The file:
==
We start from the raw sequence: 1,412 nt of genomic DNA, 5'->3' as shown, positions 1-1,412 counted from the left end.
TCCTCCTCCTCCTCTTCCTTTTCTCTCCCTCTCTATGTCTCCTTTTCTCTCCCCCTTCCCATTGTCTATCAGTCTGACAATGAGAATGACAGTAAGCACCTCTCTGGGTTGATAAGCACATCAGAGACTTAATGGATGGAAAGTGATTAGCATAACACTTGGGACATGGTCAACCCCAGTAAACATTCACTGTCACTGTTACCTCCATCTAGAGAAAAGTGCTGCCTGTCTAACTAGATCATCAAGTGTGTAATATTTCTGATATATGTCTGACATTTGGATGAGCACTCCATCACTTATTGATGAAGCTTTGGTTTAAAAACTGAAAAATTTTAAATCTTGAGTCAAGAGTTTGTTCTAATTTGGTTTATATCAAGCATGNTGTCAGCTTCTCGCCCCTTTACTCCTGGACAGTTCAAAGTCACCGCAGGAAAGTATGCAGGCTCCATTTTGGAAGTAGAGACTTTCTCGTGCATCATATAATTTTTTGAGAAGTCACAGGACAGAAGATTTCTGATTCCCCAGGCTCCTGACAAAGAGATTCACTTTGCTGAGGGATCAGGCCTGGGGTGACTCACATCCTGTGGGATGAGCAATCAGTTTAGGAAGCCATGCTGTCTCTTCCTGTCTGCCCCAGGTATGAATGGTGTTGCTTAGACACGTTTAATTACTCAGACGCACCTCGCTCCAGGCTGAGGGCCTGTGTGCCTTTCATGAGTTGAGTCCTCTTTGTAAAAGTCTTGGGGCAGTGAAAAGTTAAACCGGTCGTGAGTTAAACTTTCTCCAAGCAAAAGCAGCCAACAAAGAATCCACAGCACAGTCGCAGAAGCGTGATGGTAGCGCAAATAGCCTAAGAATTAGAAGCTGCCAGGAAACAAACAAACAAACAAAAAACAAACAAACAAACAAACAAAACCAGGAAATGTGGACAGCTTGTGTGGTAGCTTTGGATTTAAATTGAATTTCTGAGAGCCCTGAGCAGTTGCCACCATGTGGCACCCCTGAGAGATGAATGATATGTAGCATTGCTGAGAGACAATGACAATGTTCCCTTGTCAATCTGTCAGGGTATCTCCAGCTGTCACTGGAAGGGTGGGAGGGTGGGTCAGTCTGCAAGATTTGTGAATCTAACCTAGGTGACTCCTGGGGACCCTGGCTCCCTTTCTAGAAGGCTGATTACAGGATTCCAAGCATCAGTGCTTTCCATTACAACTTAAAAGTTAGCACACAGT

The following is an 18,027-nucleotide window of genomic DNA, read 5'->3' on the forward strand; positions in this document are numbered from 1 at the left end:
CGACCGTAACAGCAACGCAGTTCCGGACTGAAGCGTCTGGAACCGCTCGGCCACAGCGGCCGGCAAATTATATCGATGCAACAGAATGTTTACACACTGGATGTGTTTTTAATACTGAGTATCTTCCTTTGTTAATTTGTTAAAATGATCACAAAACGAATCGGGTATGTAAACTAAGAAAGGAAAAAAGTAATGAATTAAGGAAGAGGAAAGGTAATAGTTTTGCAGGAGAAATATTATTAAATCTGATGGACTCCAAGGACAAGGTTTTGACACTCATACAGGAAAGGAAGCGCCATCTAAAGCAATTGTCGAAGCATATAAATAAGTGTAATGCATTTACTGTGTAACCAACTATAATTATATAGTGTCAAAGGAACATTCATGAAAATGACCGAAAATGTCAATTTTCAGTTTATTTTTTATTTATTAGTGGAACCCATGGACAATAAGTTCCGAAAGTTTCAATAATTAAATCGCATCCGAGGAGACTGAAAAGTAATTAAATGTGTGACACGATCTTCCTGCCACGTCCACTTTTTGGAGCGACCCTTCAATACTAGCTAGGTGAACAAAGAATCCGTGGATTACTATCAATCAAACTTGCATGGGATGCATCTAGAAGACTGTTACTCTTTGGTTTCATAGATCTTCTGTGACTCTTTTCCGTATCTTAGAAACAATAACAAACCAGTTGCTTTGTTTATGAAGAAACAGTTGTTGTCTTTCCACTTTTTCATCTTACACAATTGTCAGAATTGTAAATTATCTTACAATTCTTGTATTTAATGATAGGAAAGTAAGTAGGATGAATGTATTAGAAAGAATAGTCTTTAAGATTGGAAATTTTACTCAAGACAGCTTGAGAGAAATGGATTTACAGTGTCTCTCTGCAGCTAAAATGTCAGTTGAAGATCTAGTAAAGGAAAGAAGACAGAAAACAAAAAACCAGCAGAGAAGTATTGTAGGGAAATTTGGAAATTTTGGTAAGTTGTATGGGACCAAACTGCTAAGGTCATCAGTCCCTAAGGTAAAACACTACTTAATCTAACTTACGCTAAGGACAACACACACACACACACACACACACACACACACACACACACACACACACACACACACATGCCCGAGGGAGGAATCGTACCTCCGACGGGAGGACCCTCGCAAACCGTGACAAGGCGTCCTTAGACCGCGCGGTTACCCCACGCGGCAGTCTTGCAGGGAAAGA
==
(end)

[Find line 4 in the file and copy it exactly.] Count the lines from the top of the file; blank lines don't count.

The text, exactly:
CGACCGTAACAGCAACGCAGTTCCGGACTGAAGCGTCTGGAACCGCTCGGCCACAGCGGCCGGCAAATTATATCGATGCAACAGAATGTTTACACACTGGATGTGTTTTTAATACTGAGTATCTTCCTTTGTTAATTTGTTAAAATGATCACAAAACGAATCGGGTATGTAAACTAAGAAAGGAAAAAAGTAATGAATTAAGGAAGAGGAAAGGTAATAGTTTTGCAGGAGAAATATTATTAAATCTGATGGACTCCAAGGACAAGGTTTTGACACTCATACAGGAAAGGAAGCGCCATCTAAAGCAATTGTCGAAGCATATAAATAAGTGTAATGCATTTACTGTGTAACCAACTATAATTATATAGTGTCAAAGGAACATTCATGAAAATGACCGAAAATGTCAATTTTCAGTTTATTTTTTATTTATTAGTGGAACCCATGGACAATAAGTTCCGAAAGTTTCAATAATTAAATCGCATCCGAGGAGACTGAAAAGTAATTAAATGTGTGACACGATCTTCCTGCCACGTCCACTTTTTGGAGCGACCCTTCAATACTAGCTAGGTGAACAAAGAATCCGTGGATTACTATCAATCAAACTTGCATGGGATGCATCTAGAAGACTGTTACTCTTTGGTTTCATAGATCTTCTGTGACTCTTTTCCGTATCTTAGAAACAATAACAAACCAGTTGCTTTGTTTATGAAGAAACAGTTGTTGTCTTTCCACTTTTTCATCTTACACAATTGTCAGAATTGTAAATTATCTTACAATTCTTGTATTTAATGATAGGAAAGTAAGTAGGATGAATGTATTAGAAAGAATAGTCTTTAAGATTGGAAATTTTACTCAAGACAGCTTGAGAGAAATGGATTTACAGTGTCTCTCTGCAGCTAAAATGTCAGTTGAAGATCTAGTAAAGGAAAGAAGACAGAAAACAAAAAACCAGCAGAGAAGTATTGTAGGGAAATTTGGAAATTTTGGTAAGTTGTATGGGACCAAACTGCTAAGGTCATCAGTCCCTAAGGTAAAACACTACTTAATCTAACTTACGCTAAGGACAACACACACACACACACACACACACACACACACACACACACACACACACACACACACATGCCCGAGGGAGGAATCGTACCTCCGACGGGAGGACCCTCGCAAACCGTGACAAGGCGTCCTTAGACCGCGCGGTTACCCCACGCGGCAGTCTTGCAGGGAAAGA